Tydeus & Diomedes

Two later military campaigns set out from the Argolid – one against Thebes, the other against Troy. Both involved the family of the hero Tydeus. Banished from Calydon for shedding family blood, Tydeus, the brother of Meleager, sought sanctuary in Argos, and in his absence his father Oineus was deposed. Argos’ King Adrastus recognized Tydeus’ potential, made him his son-in-law and vowed to help return him to his kingdom. He did the same for Polyneices, who had been driven out of Thebes by his brother Eteocles.

Tydeus & Diomedes Photo Gallery

Raising a great army, Polyneices marched on Thebes with Tydeus as one of his seven generals. Tydeus won great glory, overcoming fifty Thebans who ambushed him, but after killing the Theban Melanippus, he greedily devoured his fallen victim’s brains. When Tydeus died soon after, Athene, disgusted at this behaviour, renounced her intention to grant him immortality.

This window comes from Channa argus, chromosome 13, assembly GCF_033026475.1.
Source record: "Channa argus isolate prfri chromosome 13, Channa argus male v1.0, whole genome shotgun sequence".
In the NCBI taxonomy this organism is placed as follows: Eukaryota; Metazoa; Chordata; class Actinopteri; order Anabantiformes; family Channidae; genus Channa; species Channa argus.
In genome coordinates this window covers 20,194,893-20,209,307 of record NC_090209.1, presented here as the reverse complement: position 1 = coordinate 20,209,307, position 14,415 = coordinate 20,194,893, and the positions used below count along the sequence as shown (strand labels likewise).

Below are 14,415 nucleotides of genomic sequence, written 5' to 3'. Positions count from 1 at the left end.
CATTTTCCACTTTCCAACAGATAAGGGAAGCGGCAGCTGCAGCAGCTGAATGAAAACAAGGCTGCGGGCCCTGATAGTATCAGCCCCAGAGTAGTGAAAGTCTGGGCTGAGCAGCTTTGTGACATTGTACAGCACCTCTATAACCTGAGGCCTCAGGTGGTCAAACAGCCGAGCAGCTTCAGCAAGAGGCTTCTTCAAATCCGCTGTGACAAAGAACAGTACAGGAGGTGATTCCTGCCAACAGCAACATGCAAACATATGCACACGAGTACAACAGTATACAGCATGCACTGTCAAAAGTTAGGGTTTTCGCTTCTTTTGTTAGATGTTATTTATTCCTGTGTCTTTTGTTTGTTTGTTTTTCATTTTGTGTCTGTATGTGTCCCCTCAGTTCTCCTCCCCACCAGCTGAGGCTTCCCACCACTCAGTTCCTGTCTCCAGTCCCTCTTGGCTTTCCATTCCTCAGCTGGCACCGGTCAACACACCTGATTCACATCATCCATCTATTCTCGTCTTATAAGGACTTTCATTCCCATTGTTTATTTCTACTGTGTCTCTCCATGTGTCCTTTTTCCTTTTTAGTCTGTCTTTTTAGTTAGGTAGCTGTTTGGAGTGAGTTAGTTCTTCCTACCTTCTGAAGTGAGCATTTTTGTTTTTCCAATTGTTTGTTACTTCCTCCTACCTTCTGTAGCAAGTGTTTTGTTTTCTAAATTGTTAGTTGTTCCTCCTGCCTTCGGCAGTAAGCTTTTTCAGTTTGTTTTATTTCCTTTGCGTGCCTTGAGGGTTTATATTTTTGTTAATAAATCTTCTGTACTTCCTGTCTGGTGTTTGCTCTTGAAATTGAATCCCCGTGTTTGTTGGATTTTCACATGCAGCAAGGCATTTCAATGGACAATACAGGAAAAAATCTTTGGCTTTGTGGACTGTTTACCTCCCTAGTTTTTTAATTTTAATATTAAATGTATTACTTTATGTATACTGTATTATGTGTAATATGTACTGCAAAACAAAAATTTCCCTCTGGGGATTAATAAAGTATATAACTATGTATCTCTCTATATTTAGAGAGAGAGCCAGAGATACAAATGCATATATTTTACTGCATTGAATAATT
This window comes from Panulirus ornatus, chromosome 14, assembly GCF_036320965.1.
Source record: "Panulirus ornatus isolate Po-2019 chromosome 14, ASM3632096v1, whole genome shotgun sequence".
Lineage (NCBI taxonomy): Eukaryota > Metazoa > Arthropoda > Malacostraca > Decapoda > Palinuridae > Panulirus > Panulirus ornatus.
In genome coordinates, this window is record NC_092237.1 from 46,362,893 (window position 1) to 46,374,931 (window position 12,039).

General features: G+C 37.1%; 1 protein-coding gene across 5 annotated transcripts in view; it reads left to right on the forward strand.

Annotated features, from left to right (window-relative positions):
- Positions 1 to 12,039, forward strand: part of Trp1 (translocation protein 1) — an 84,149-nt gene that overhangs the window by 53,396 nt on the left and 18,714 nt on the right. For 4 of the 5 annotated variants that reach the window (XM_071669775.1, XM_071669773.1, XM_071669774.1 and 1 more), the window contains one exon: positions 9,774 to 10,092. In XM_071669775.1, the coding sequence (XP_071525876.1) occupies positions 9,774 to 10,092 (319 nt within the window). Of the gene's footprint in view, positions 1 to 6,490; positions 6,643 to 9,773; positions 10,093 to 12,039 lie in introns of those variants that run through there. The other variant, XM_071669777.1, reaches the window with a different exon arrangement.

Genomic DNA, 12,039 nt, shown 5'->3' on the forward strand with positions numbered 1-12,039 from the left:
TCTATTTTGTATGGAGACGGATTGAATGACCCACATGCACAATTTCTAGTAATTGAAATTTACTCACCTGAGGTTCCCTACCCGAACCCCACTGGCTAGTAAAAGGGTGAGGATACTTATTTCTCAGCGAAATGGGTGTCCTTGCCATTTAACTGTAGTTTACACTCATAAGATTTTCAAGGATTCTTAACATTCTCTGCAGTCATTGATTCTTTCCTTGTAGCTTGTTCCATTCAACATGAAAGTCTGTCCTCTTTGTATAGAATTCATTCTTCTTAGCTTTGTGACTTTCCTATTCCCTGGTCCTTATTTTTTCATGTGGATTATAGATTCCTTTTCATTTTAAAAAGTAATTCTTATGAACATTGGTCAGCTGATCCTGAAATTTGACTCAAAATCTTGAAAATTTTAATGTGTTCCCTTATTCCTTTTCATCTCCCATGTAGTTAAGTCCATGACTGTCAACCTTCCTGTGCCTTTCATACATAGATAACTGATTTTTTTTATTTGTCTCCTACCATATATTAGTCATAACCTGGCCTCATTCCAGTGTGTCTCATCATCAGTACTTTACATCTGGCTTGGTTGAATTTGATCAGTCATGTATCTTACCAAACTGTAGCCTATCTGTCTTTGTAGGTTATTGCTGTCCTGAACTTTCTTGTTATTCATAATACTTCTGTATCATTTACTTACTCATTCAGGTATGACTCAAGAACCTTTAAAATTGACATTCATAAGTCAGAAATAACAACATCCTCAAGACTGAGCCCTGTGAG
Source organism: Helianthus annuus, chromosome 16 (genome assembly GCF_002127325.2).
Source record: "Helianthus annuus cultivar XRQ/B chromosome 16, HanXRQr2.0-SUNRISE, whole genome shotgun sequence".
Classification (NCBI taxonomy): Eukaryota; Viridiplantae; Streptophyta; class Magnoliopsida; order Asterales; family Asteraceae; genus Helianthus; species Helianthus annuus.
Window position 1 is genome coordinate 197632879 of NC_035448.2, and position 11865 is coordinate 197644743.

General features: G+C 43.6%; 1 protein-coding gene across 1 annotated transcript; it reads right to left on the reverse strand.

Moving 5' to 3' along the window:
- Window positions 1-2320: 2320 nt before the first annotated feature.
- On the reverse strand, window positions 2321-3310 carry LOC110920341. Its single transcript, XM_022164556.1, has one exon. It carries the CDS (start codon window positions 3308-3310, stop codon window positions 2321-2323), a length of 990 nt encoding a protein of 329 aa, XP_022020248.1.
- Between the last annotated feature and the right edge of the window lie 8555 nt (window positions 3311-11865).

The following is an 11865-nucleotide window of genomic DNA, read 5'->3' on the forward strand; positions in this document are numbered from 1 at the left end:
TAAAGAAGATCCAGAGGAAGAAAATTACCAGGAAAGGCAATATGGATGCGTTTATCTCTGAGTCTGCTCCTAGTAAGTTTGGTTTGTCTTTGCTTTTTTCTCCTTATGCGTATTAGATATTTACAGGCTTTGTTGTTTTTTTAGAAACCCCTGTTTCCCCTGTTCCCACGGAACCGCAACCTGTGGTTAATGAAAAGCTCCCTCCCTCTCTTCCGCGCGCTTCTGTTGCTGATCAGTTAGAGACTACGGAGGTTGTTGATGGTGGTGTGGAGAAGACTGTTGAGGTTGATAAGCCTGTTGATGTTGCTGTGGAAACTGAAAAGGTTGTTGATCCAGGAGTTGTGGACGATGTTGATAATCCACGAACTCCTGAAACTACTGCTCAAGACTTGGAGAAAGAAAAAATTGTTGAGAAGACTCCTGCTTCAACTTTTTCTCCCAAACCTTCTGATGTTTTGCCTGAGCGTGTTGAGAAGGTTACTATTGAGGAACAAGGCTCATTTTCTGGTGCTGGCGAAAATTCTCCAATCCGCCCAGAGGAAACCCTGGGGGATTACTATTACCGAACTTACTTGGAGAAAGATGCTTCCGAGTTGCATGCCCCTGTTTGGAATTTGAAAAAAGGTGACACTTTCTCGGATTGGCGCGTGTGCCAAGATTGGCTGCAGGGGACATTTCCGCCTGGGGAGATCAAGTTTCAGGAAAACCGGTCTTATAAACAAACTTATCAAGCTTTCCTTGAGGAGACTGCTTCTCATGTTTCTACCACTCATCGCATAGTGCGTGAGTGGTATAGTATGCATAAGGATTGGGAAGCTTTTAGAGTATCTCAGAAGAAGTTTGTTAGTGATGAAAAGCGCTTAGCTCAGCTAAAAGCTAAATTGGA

Ten years later, the sons of those Argives who had fallen in the Theban war mounted a successful campaign of their own. Among them was Tydeus’ son, Diomedes. After conquering Thebes, Diomedes marched on Calydon and reinstated his grandfather Oineus to the throne, before returning to become king of Argos. As one of Helen’s suitors, Diomedes fought at Troy, earning a high reputation among Greece’s finest warriors, a wise counsellor and trustworthy lieutenant. He even fought the gods when they intervened in battle (wounding Aphrodite on the wrist and facing off Apollo) and took part in the raid to steal Troy’s talismanic statue of Athene. One of those handpicked to conceal themselves inside the Trojan Horse, he was instrumental in the city’s sack.

But Diomedes’ homecoming was unhappy. In his absence, his wife had been prodigiously unfaithful, and she and her current lover prevented Diomedes from entering Argos. Instead, he sailed to Italy, founded many cities (including modern Brindisi) and married the daughter of the local king. Some say he did not die but vanished under miraculous circumstances, his comrades transformed into birds. He was subsequently worshipped as a god.

After a succession of disastrous kings, Argos was annexed by Orestes, Agamemnon’s son, after which it passes from mythology.

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